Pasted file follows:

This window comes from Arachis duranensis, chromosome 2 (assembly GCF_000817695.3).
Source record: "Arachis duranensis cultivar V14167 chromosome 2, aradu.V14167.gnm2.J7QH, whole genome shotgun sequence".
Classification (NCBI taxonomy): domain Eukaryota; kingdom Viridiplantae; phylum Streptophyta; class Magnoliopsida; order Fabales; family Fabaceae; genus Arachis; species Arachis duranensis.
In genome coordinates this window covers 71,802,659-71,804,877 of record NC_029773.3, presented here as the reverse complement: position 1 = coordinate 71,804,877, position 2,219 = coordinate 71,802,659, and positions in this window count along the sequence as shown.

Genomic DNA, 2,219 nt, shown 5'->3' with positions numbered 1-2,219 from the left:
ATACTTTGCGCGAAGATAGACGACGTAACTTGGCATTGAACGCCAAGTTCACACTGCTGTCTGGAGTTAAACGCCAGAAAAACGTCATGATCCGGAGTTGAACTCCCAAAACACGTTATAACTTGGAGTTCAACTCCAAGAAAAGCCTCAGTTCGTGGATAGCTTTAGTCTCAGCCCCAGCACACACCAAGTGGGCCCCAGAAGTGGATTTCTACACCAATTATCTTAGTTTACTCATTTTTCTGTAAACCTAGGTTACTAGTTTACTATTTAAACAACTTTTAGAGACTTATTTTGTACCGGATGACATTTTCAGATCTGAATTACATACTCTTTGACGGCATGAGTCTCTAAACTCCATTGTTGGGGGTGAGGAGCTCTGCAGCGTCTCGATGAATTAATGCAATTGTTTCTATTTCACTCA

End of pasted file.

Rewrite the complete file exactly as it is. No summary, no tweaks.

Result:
This window comes from Arachis duranensis, chromosome 2 (assembly GCF_000817695.3).
Source record: "Arachis duranensis cultivar V14167 chromosome 2, aradu.V14167.gnm2.J7QH, whole genome shotgun sequence".
Classification (NCBI taxonomy): domain Eukaryota; kingdom Viridiplantae; phylum Streptophyta; class Magnoliopsida; order Fabales; family Fabaceae; genus Arachis; species Arachis duranensis.
In genome coordinates this window covers 71,802,659-71,804,877 of record NC_029773.3, presented here as the reverse complement: position 1 = coordinate 71,804,877, position 2,219 = coordinate 71,802,659, and positions in this window count along the sequence as shown.

Genomic DNA, 2,219 nt, shown 5'->3' with positions numbered 1-2,219 from the left:
ATACTTTGCGCGAAGATAGACGACGTAACTTGGCATTGAACGCCAAGTTCACACTGCTGTCTGGAGTTAAACGCCAGAAAAACGTCATGATCCGGAGTTGAACTCCCAAAACACGTTATAACTTGGAGTTCAACTCCAAGAAAAGCCTCAGTTCGTGGATAGCTTTAGTCTCAGCCCCAGCACACACCAAGTGGGCCCCAGAAGTGGATTTCTACACCAATTATCTTAGTTTACTCATTTTTCTGTAAACCTAGGTTACTAGTTTACTATTTAAACAACTTTTAGAGACTTATTTTGTACCGGATGACATTTTCAGATCTGAATTACATACTCTTTGACGGCATGAGTCTCTAAACTCCATTGTTGGGGGTGAGGAGCTCTGCAGCGTCTCGATGAATTAATGCAATTGTTTCTATTTCACTCA